Sunday, July 24, 2011

So you wanna play hardball huh?

Developing automated tests to verify web site functionality is already a major task in any web application testing effort. But what if you also had to validate the integrity of the html document itself? Or what if you've been tasked with designing a system that monitors websites html and alerts when changes are encountered?
Consider this approach to data driven tests when the integrity of the html code is also being verified against known (or at least last known) good values. Last known because the html element or its attributes can change at any time, however, using this approach, you'll be alerted of changes by your test scripts on the first test run after the change. This method is especially useful in scenarios such as the one depicted here: test page objects have been defined and implemented and now must be maintained. Meaning that when things change on the page the object will have to be updated. See diagram at the end of the post.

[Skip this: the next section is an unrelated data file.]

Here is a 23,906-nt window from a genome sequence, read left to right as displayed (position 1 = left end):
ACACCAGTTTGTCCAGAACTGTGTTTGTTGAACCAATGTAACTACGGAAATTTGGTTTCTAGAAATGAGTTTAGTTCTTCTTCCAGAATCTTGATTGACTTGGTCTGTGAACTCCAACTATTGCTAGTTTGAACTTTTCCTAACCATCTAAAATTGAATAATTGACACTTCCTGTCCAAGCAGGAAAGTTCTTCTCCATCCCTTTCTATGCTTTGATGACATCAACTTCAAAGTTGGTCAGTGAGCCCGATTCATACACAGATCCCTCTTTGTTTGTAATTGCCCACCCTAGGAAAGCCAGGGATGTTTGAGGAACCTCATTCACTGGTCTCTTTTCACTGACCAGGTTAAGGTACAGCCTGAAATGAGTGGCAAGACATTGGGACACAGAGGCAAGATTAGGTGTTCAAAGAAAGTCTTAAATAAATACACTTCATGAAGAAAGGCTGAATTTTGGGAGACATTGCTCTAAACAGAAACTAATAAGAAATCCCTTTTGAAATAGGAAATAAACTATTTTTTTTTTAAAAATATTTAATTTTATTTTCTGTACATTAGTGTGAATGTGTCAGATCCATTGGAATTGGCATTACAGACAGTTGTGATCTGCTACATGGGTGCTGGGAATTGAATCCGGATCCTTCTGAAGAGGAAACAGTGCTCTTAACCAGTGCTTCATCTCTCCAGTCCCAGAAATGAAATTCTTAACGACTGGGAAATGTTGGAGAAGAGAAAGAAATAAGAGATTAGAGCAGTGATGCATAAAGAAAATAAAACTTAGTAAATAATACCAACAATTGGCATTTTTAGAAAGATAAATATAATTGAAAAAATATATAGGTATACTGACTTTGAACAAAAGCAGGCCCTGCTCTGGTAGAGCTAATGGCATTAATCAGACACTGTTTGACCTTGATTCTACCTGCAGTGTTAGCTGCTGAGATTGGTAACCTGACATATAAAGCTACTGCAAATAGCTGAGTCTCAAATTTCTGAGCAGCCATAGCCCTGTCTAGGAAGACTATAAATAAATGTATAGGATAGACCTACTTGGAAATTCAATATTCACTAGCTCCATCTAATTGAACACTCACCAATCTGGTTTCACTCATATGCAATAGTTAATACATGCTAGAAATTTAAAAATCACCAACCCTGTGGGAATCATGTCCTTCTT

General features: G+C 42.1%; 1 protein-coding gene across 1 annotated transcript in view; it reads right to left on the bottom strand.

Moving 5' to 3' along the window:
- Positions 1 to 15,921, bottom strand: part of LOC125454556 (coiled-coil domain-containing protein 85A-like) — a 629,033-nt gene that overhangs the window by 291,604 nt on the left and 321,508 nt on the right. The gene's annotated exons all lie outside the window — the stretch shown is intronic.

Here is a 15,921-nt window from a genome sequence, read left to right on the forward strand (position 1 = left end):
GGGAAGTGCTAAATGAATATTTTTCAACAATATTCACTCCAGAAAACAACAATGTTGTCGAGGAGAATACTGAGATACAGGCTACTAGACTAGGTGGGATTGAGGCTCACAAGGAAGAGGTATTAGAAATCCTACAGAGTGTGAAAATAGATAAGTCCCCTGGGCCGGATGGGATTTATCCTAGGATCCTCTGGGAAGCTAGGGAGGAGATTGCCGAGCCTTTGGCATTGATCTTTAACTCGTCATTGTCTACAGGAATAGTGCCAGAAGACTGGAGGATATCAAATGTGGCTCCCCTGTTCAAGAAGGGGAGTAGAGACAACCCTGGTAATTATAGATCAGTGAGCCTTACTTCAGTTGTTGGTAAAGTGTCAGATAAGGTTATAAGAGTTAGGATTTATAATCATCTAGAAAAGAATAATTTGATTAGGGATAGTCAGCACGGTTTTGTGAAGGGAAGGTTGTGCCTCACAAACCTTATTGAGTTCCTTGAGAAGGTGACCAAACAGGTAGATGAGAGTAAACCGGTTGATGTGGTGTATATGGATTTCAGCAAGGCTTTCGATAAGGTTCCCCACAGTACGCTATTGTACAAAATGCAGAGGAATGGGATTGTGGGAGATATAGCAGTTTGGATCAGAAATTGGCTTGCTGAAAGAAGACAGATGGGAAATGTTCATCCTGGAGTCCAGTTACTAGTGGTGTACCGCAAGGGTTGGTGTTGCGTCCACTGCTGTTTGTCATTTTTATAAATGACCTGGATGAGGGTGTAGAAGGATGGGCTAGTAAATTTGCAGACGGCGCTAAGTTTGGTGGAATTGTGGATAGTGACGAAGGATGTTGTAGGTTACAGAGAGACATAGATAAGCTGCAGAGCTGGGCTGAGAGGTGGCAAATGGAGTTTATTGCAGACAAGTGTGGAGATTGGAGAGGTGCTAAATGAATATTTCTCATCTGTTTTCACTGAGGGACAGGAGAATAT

Approach:
  1. Assign each web page a unique id
  2. Since a page can have multiple objects, page objects also have unique id
  3. During test setup, load all the test data into variables from your scripts
  4. When the page objects are instantiated it loads the locators it needs for the test execution from the database
Benefits:
  1. Ease of maintenance
    • If your locators change, your page objects dont have to change
    • When locators change update the db with new locators
  2. Programming skills not needed to maintain the locator store
    • A person can be trained to use browser developer tools to determine new xpath
    • New xpath can then be easily entered into db by non technical person using db web forms access
  3. Notification whenever html changes are made to documents
  4. But the number one benefit, IMHO, by far is the resuction in test software maintenance costs
I will be the first to admit that that there is no cookie cutter solution to atomating web application tests (although Selenium comes close!), This is just one example I'm throwing out there to, not only add to your arsenal of solutions, but to get discussions going across the globe on this topic as well. It is my opinion that one of the main objectives of any automated software testing initiative be easy to maintain. This solution helps in that regard.

diagram 1

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